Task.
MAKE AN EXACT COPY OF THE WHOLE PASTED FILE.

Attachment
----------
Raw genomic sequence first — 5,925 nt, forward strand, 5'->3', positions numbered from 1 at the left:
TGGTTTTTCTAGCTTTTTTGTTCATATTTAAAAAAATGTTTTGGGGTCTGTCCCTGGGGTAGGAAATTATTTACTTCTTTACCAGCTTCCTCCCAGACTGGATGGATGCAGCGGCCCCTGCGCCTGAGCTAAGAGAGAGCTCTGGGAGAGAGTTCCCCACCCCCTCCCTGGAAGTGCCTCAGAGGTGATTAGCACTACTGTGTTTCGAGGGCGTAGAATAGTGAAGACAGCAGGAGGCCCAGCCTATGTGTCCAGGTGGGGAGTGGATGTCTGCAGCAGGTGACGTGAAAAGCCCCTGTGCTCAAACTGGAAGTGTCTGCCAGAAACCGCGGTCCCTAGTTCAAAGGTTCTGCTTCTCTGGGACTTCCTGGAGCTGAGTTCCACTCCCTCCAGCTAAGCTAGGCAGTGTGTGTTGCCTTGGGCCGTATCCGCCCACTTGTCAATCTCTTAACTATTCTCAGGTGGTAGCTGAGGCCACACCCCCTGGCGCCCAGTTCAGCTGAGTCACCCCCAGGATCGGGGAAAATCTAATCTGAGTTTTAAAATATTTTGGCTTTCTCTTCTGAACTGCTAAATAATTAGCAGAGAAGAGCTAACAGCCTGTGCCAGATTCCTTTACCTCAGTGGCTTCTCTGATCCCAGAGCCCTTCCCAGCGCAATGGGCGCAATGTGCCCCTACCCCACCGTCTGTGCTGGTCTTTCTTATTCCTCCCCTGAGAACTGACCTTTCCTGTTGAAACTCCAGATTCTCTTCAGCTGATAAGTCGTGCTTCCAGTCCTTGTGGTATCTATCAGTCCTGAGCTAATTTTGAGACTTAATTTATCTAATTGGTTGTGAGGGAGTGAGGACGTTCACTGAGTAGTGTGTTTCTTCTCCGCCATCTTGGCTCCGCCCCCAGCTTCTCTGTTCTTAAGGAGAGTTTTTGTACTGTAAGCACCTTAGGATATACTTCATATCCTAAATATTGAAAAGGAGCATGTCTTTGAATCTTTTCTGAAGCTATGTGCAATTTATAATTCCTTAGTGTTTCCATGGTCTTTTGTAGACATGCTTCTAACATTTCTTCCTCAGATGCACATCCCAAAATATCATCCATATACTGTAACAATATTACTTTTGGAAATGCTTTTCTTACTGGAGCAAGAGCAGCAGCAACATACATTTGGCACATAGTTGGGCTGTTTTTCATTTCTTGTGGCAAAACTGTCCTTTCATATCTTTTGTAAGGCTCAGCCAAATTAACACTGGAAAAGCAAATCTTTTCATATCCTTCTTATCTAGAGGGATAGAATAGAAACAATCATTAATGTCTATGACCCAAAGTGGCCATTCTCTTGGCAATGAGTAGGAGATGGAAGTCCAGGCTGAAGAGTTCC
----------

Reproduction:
Raw genomic sequence first — 5,925 nt, forward strand, 5'->3', positions numbered from 1 at the left:
TGGTTTTTCTAGCTTTTTTGTTCATATTTAAAAAAATGTTTTGGGGTCTGTCCCTGGGGTAGGAAATTATTTACTTCTTTACCAGCTTCCTCCCAGACTGGATGGATGCAGCGGCCCCTGCGCCTGAGCTAAGAGAGAGCTCTGGGAGAGAGTTCCCCACCCCCTCCCTGGAAGTGCCTCAGAGGTGATTAGCACTACTGTGTTTCGAGGGCGTAGAATAGTGAAGACAGCAGGAGGCCCAGCCTATGTGTCCAGGTGGGGAGTGGATGTCTGCAGCAGGTGACGTGAAAAGCCCCTGTGCTCAAACTGGAAGTGTCTGCCAGAAACCGCGGTCCCTAGTTCAAAGGTTCTGCTTCTCTGGGACTTCCTGGAGCTGAGTTCCACTCCCTCCAGCTAAGCTAGGCAGTGTGTGTTGCCTTGGGCCGTATCCGCCCACTTGTCAATCTCTTAACTATTCTCAGGTGGTAGCTGAGGCCACACCCCCTGGCGCCCAGTTCAGCTGAGTCACCCCCAGGATCGGGGAAAATCTAATCTGAGTTTTAAAATATTTTGGCTTTCTCTTCTGAACTGCTAAATAATTAGCAGAGAAGAGCTAACAGCCTGTGCCAGATTCCTTTACCTCAGTGGCTTCTCTGATCCCAGAGCCCTTCCCAGCGCAATGGGCGCAATGTGCCCCTACCCCACCGTCTGTGCTGGTCTTTCTTATTCCTCCCCTGAGAACTGACCTTTCCTGTTGAAACTCCAGATTCTCTTCAGCTGATAAGTCGTGCTTCCAGTCCTTGTGGTATCTATCAGTCCTGAGCTAATTTTGAGACTTAATTTATCTAATTGGTTGTGAGGGAGTGAGGACGTTCACTGAGTAGTGTGTTTCTTCTCCGCCATCTTGGCTCCGCCCCCAGCTTCTCTGTTCTTAAGGAGAGTTTTTGTACTGTAAGCACCTTAGGATATACTTCATATCCTAAATATTGAAAAGGAGCATGTCTTTGAATCTTTTCTGAAGCTATGTGCAATTTATAATTCCTTAGTGTTTCCATGGTCTTTTGTAGACATGCTTCTAACATTTCTTCCTCAGATGCACATCCCAAAATATCATCCATATACTGTAACAATATTACTTTTGGAAATGCTTTTCTTACTGGAGCAAGAGCAGCAGCAACATACATTTGGCACATAGTTGGGCTGTTTTTCATTTCTTGTGGCAAAACTGTCCTTTCATATCTTTTGTAAGGCTCAGCCAAATTAACACTGGAAAAGCAAATCTTTTCATATCCTTCTTATCTAGAGGGATAGAATAGAAACAATCATTAATGTCTATGACCCAAAGTGGCCATTCTCTTGGCAATGAGTAGGAGATGGAAGTCCAGGCTGAAGAGTTCC